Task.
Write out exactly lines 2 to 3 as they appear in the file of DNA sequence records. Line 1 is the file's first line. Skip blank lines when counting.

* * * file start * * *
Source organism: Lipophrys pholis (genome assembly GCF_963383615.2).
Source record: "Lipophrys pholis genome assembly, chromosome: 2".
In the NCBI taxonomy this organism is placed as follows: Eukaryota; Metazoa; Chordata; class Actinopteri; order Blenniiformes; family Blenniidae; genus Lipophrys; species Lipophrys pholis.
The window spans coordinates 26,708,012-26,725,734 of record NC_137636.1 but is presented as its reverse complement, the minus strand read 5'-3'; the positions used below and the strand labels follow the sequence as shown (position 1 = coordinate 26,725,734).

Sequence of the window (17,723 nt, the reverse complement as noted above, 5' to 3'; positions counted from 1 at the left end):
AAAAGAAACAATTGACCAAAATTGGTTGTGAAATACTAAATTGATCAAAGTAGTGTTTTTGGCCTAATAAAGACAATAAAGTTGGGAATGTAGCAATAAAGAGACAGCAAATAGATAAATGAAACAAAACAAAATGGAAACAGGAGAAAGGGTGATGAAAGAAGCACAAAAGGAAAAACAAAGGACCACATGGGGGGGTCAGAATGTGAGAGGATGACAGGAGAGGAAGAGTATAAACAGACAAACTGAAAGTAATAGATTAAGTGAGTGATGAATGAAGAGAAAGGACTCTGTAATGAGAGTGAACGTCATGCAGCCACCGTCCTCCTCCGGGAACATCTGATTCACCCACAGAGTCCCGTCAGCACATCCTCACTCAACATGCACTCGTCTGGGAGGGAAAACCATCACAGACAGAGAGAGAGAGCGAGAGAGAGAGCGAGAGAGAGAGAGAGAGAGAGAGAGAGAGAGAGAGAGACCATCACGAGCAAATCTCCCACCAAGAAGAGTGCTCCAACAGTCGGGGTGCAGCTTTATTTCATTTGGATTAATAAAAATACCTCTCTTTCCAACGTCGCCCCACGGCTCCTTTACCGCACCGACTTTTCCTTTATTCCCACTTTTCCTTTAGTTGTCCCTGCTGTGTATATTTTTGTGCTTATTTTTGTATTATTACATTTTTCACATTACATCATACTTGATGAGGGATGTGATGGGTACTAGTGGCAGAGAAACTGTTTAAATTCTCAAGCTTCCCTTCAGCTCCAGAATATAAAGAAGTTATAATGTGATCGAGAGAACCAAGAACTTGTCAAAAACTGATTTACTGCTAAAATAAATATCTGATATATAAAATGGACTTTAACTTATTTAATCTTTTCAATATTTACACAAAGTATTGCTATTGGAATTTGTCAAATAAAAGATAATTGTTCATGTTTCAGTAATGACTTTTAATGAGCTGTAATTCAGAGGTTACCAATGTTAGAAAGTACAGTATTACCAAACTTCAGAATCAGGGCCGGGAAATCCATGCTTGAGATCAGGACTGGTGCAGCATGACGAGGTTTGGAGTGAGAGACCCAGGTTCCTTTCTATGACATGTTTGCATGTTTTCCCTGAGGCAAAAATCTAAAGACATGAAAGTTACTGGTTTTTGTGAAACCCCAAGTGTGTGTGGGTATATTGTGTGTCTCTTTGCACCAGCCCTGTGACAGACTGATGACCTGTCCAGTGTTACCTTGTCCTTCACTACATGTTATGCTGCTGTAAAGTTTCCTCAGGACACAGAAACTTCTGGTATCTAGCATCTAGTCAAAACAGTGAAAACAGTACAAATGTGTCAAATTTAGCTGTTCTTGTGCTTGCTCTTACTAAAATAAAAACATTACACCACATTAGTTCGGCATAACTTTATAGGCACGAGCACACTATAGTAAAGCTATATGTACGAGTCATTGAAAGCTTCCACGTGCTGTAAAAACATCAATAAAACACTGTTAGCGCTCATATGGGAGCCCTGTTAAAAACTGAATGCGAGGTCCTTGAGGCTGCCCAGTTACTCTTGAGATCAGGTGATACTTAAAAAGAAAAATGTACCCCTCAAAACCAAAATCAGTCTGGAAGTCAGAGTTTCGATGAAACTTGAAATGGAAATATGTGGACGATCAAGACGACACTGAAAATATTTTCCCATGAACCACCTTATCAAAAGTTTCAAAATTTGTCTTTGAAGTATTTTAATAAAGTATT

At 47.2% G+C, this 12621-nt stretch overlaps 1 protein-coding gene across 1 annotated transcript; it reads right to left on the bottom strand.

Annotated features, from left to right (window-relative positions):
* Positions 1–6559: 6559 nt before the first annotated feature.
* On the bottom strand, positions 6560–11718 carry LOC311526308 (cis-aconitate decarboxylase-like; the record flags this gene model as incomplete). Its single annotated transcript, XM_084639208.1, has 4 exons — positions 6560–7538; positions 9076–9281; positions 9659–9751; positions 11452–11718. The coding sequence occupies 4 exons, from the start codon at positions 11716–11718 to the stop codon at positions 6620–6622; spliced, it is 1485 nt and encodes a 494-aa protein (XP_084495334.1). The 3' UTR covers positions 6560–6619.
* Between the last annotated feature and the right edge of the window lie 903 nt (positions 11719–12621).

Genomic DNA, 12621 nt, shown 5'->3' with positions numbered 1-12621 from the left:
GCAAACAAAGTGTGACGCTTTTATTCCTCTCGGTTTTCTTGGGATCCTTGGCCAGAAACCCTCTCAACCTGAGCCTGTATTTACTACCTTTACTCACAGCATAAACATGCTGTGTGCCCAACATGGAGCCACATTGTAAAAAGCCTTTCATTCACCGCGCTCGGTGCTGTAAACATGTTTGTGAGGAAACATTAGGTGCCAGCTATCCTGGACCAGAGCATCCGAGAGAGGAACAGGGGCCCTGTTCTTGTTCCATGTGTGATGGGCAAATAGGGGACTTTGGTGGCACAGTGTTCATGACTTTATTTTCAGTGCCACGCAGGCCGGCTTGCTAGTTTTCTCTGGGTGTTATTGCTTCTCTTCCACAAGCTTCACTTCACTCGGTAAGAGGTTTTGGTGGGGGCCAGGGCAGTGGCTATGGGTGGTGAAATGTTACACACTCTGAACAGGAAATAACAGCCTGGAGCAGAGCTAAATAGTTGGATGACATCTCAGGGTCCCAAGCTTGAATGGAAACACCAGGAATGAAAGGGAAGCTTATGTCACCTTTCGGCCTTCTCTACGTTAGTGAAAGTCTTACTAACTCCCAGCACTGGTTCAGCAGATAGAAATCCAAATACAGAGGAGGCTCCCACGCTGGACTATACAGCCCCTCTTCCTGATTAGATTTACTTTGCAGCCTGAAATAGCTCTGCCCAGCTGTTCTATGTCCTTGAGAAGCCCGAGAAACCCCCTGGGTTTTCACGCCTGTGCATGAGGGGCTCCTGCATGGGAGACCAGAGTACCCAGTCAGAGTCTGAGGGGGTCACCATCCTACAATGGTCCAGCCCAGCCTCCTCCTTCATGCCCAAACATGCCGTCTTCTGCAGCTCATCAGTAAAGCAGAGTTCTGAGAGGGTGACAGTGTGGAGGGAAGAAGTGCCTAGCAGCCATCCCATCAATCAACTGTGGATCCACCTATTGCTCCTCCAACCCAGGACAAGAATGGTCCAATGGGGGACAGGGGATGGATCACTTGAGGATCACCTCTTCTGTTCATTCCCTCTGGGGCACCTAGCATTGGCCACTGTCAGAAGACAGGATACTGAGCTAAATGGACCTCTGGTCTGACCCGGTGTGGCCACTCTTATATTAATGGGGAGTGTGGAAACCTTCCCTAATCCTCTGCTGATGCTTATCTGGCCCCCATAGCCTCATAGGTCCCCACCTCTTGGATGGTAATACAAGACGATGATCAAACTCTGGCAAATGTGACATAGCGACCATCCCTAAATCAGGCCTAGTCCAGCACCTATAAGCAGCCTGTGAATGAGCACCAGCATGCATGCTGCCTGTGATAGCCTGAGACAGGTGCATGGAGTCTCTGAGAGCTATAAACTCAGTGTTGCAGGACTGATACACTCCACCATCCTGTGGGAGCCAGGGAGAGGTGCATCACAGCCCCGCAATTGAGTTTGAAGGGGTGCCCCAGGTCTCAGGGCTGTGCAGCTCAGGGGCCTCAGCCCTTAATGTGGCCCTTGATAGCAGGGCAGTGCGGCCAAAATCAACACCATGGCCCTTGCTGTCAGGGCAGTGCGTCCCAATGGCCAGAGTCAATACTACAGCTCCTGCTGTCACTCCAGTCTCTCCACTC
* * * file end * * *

Source record: "Lipophrys pholis genome assembly, chromosome: 2".
In the NCBI taxonomy this organism is placed as follows: Eukaryota; Metazoa; Chordata; class Actinopteri; order Blenniiformes; family Blenniidae; genus Lipophrys; species Lipophrys pholis.